Flood waters are finally receding in Peoria and those costly sandbags are being pulled away.
Thursday we followed up with Peoria Public Works for long-term plans for future floods.
The question is: Is building a sand wall the best way to tackle flooding long term?
Peoria Public Works has tackled flooding for years. This year interim director Bill Lewis said his team used over eleven hundred tons of sand to build the seventeen hundred foot protective wall.
Lewis said bills are still coming in, but to give you an idea about how much this can cost, in 2013, during that record-breaking flood, Lewis said they spent close to a million dollars and last year they spent around $250,000.
“It’s a lot of money for sure. As we do this each year, we do get better at it. We learn things each time we do it, so as we move through these different floods we are more efficient with what we are doing,” said Lewis.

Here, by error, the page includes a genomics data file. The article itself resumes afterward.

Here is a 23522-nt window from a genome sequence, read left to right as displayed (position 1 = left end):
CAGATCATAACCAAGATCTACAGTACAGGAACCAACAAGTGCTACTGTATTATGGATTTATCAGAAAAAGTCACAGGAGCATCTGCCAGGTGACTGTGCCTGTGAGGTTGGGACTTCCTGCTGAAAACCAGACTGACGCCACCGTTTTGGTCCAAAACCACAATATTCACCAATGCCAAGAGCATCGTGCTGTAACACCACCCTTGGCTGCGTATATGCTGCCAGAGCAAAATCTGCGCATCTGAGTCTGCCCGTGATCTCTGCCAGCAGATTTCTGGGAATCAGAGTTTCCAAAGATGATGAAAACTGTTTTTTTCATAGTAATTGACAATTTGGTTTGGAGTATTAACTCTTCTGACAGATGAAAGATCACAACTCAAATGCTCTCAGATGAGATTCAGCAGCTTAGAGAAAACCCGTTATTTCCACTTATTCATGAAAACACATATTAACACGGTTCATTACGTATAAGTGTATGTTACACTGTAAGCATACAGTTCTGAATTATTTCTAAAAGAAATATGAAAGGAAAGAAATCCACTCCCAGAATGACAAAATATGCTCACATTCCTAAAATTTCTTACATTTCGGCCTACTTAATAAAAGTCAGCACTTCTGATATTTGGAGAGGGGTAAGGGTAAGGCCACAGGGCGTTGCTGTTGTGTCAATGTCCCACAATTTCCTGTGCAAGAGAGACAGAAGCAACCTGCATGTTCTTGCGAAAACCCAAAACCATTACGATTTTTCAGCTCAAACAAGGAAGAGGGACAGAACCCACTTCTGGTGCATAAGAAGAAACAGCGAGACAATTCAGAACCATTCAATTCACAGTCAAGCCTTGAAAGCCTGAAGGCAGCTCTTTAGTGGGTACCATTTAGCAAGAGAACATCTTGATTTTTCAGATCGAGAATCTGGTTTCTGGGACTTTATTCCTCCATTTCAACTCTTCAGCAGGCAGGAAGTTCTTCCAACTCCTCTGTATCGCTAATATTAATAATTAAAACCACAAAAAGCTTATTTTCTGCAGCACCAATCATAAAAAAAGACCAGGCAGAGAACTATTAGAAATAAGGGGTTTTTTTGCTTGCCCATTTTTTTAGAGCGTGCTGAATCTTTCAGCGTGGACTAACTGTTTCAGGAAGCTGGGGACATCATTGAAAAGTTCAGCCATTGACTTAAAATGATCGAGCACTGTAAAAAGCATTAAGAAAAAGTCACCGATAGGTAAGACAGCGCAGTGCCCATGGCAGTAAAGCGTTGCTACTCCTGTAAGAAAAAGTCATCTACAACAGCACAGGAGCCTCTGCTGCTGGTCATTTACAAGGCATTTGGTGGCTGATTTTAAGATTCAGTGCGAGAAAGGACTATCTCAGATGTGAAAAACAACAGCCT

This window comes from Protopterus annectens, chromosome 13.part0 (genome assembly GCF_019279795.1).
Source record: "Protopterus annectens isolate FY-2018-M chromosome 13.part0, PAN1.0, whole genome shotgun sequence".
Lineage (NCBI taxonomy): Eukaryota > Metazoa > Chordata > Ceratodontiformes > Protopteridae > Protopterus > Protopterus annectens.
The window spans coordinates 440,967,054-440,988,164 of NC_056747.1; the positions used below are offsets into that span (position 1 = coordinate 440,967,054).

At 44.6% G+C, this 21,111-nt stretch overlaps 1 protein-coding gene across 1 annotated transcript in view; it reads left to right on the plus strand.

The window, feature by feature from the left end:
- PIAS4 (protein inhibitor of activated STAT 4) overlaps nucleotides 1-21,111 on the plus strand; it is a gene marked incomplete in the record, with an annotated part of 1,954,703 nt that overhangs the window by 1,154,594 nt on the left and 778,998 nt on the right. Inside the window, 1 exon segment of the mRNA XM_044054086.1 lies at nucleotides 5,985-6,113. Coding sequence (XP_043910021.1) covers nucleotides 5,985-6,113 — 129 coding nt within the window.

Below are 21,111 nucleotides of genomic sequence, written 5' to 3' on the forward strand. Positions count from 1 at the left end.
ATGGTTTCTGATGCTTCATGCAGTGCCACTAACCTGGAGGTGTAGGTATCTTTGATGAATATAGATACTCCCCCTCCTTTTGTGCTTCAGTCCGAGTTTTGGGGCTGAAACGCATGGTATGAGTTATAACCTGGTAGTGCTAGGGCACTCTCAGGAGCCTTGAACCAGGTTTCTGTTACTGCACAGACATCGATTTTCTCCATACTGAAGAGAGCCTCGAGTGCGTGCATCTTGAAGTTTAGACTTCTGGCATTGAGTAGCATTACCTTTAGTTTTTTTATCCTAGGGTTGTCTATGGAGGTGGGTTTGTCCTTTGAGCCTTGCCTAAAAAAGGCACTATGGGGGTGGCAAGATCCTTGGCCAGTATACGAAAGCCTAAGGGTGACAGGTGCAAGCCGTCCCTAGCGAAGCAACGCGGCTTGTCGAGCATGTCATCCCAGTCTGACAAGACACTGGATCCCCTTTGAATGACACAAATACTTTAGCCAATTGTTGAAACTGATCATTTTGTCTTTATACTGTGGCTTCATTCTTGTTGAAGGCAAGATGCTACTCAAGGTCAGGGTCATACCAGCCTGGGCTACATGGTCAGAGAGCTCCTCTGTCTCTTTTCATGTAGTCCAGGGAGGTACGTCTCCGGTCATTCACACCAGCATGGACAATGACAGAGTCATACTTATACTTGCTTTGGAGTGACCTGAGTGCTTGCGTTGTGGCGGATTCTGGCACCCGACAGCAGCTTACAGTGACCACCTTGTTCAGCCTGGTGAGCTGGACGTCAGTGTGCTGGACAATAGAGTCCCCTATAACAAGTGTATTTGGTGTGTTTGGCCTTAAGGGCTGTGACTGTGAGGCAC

Some people question if a sand wall is the best approach, even asking if building an actual wall would save money in the long run. Lewis said building a wall in Peoria would only push rising water to another city down river, so it likely would not be allowed by the Department of Natural Resources.
“If we were just looking at The River Station itself, to build a wall around that, to protect it against high water levels, that’s a probably more realistic approach. There are different types of flood walls that can be done, but we have not sat down with the DNR to discuss those yet,” said Lewis.
Crews plan to start cleaning up next week.